I've just found the finite state transducer.

Since the FST processes two tapes: one for input, one for output,

shouldn't it be possible to use FST to "pack together" some compiler stages, such as Syntactic Analysis and Semantic Analysis.

The FST could take in tokens and output semantically analysed code.


1 Answer 1


How useful this would be depends on the level of the Chomsky hierarchy at which the transducer operates:

  • Regular languages:

A Finite State Automaton (FSA) is represented by its transitions (e.g. via a diagram or a list of triples) and the corresponding transducer can be seen as adding an output to each of the transitions.

Hence, the output is at the same 'granularity' as the input alphabet, which may not always be what's desired for associating semantics with syntax.

The issue is not so much with the `redundant (epsilon) outputs' as the possible need to make semantic decisions at the level of sequences of syntactic elements, modeled in regular languages by a (necessarily fairly messy) nested transducer scheme.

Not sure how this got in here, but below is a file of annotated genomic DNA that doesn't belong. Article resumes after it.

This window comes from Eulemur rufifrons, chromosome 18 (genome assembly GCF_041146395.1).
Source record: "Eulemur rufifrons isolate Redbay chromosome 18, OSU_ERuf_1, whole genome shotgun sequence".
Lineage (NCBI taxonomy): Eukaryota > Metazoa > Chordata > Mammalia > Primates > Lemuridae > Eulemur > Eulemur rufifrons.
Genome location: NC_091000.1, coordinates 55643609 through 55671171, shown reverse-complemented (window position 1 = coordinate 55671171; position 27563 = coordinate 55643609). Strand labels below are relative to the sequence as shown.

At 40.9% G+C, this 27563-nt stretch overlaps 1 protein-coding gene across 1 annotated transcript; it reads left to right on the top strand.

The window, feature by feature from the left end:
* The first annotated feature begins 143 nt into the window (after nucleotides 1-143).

• Context-free grammars

More usefully than for regular languages, it is possible to use syntax-directed translation which can be seen as a `transducing' scheme associating a semantic output with a grammatical production.

  • $\begingroup$ I did think that but was thinking of e.g. adding "epsilons" (empty string) to the outputs that aren't required. Then possibly even filtering them out. $\endgroup$
    – mavavilj
    Dec 25, 2015 at 23:49
  • $\begingroup$ @mavavilj - is the revised answer above of any greater help? $\endgroup$ Dec 26, 2015 at 8:33
  • $\begingroup$ What's the difference between syntax-directed translation and the FST? $\endgroup$
    – mavavilj
    Dec 26, 2015 at 9:02
  • $\begingroup$ @mavavilj - answer now revised to make the distinction explicit. $\endgroup$ Dec 26, 2015 at 9:34

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